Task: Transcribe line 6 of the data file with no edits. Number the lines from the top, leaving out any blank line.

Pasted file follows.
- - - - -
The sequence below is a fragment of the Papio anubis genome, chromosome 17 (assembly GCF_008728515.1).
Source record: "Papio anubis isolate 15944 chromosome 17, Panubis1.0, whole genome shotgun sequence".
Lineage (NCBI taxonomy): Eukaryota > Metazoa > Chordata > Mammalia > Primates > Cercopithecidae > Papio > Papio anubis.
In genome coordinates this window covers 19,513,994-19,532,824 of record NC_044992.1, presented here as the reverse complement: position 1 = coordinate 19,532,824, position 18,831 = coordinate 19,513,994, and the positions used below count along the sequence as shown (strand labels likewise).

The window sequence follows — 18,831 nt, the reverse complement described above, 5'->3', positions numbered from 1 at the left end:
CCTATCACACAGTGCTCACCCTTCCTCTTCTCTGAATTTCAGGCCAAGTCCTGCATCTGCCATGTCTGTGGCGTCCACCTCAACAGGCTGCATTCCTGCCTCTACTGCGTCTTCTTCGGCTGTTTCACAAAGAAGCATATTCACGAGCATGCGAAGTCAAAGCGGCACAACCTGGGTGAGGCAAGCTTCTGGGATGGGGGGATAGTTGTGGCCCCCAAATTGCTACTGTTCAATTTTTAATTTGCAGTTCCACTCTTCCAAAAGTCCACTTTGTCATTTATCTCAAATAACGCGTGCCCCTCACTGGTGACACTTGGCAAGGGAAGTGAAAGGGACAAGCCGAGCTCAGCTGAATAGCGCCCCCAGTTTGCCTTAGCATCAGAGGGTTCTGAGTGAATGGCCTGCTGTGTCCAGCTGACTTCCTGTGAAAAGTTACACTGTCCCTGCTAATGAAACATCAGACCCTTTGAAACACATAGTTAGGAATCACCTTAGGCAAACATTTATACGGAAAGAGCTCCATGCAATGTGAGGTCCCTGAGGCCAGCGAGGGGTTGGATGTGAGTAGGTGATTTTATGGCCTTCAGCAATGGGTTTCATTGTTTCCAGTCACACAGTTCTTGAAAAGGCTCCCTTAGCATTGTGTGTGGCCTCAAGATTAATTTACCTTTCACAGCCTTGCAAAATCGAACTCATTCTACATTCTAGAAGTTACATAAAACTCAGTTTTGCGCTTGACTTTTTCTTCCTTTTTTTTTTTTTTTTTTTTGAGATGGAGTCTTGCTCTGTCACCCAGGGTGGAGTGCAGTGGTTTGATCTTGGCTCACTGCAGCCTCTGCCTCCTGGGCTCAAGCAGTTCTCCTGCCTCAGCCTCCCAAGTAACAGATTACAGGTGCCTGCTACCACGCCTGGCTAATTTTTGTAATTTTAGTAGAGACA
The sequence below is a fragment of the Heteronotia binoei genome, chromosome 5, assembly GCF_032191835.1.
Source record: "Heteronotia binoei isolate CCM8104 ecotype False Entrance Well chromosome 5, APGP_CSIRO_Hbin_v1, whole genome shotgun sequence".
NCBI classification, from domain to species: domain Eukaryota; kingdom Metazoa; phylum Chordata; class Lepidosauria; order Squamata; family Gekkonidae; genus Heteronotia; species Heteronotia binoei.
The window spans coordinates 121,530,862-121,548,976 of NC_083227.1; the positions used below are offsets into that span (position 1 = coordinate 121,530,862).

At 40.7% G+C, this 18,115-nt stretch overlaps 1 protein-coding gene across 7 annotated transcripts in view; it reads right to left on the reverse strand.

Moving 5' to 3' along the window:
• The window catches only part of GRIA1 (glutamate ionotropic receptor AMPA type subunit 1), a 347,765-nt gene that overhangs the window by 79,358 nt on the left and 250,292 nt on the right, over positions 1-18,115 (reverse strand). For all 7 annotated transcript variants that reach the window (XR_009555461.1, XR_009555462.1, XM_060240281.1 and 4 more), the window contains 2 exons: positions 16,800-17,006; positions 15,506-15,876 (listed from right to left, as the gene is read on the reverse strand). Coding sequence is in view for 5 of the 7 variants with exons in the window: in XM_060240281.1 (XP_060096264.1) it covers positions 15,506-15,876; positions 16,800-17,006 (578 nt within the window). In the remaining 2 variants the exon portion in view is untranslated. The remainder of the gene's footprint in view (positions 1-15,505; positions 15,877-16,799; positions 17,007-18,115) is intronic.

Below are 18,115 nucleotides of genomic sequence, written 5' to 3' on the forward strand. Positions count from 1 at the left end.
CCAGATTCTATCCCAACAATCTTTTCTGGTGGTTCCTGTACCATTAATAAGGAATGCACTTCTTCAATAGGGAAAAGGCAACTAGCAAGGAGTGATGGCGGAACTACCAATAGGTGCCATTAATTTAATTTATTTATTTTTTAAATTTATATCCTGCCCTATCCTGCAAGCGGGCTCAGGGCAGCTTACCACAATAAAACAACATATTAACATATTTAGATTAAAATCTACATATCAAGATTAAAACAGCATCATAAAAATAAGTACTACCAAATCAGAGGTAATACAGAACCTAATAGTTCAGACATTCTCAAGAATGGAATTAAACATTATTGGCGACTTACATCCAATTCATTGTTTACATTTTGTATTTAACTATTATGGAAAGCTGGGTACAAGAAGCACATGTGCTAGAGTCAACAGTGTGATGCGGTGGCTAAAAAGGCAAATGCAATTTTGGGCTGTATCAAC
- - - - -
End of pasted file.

CCTATCACACAGTGCTCACCCTTCCTCTTCTCTGAATTTCAGGCCAAGTCCTGCATCTGCCATGTCTGTGGCGTCCACCTCAACAGGCTGCATTCCTGCCTCTACTGCGTCTTCTTCGGCTGTTTCACAAAGAAGCATATTCACGAGCATGCGAAGTCAAAGCGGCACAACCTGGGTGAGGCAAGCTTCTGGGATGGGGGGATAGTTGTGGCCCCCAAATTGCTACTGTTCAATTTTTAATTTGCAGTTCCACTCTTCCAAAAGTCCACTTTGTCATTTATCTCAAATAACGCGTGCCCCTCACTGGTGACACTTGGCAAGGGAAGTGAAAGGGACAAGCCGAGCTCAGCTGAATAGCGCCCCCAGTTTGCCTTAGCATCAGAGGGTTCTGAGTGAATGGCCTGCTGTGTCCAGCTGACTTCCTGTGAAAAGTTACACTGTCCCTGCTAATGAAACATCAGACCCTTTGAAACACATAGTTAGGAATCACCTTAGGCAAACATTTATACGGAAAGAGCTCCATGCAATGTGAGGTCCCTGAGGCCAGCGAGGGGTTGGATGTGAGTAGGTGATTTTATGGCCTTCAGCAATGGGTTTCATTGTTTCCAGTCACACAGTTCTTGAAAAGGCTCCCTTAGCATTGTGTGTGGCCTCAAGATTAATTTACCTTTCACAGCCTTGCAAAATCGAACTCATTCTACATTCTAGAAGTTACATAAAACTCAGTTTTGCGCTTGACTTTTTCTTCCTTTTTTTTTTTTTTTTTTTTGAGATGGAGTCTTGCTCTGTCACCCAGGGTGGAGTGCAGTGGTTTGATCTTGGCTCACTGCAGCCTCTGCCTCCTGGGCTCAAGCAGTTCTCCTGCCTCAGCCTCCCAAGTAACAGATTACAGGTGCCTGCTACCACGCCTGGCTAATTTTTGTAATTTTAGTAGAGACA